As the temperature begins to warm up I am happy to continue a project that relies on nice weather and lush parks! Working under Dr. Daniel Rainham in his Spatial Information for Health Knowledge lab, we have the opportunity to partner with both Waterloo University, and Wilfrid Laurier University to explore some exciting smartphone based research. The basis of this pilot project is to investigate the use of green space, or parks, by older adults and their health outcomes, such as happiness and memory. Collecting data in the least invasive way provided the chance to test out an app developed by the company MetricWire.

The Halifax Commons – located in centrally on the Halifax peninsula (photo source: Mark Bennett)

This app has the ability to prompt surveys based on the location of the participant, which are determined by the researchers, and in our case trigger a survey during a time period spent within green spaces. The data are collected in real time and pushed to our servers for analysis and confidential storage. Our Nature Experience Sampling Trial (NEST) was an ideal project to explore the application capabilities and integrate the use of smartphones into the research.  People increasingly carry and use smartphones, hence the collection of data to those who consent is a powerful tool to understand the use of space, and its relationship to health.

Initially, we used ArcMap to identify and create polygons around parks, or accessible natural landscapes within the boundaries of the most densely population regions throughout Halifax Regional Municipality. This extensive list was then imported into the app, and set to trigger a survey when a participant spends a predetermined amount of time within the confines of our green space polygon. This survey will ask some basic questions about the participants’ location, their current mood, and simple tests of memory. In addition to the tests being asked whilst in green space the surveys will prompt during the day at a random time to ask questions while outside of green areas.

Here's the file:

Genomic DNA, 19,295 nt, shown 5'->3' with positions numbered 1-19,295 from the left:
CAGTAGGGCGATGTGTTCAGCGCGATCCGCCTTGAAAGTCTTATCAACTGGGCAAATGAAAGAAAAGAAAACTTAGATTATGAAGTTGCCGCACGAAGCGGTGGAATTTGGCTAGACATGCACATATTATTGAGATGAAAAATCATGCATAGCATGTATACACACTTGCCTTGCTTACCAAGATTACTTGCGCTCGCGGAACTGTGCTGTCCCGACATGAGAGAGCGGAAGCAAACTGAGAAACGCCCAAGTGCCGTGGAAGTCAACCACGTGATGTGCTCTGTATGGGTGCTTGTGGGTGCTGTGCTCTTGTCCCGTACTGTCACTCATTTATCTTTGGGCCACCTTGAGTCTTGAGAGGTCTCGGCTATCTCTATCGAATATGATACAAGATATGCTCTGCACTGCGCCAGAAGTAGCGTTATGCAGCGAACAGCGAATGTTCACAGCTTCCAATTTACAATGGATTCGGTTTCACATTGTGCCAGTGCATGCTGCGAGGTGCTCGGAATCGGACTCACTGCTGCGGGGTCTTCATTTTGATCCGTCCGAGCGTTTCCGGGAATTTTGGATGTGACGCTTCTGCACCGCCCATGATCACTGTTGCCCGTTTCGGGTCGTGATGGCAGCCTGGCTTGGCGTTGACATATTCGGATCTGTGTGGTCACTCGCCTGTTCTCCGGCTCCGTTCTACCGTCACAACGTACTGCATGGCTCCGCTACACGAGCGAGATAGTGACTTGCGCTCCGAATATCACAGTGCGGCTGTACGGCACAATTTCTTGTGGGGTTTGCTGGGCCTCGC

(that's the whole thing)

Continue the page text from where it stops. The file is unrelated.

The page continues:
The study design is a pre/post intervention that gauges a baseline without visits to a natural park, then asking participants to visit parks for a minimum amount of time a week as an intervention. After this ‘green intervention’ we will continue to record smartphone survey results to monitor any change. The use of ArcMap’s software to identify green spaces, paired with MetricWire’s user friendly app makes data collection and analysis minimally invasive and organized.

Point Pleasant Park – a popular recreational spot for Haligonians, with forest walks and views of the harbour (photo source: RicLaf / CC-BY-SA-2.0)

We hope that green spaces prove to be an effective method to promote cognitive engagement and boost overall mood in older adults. With the new smartphone app being released, we hope to gain insight into how technology can move research forward. As such powerful phones continue to become commonplace, I believe they can become a strong tool for data collection. Anecdotally, I know when I go for a nice walk in a park I feel refreshed and ready to take on new challenges!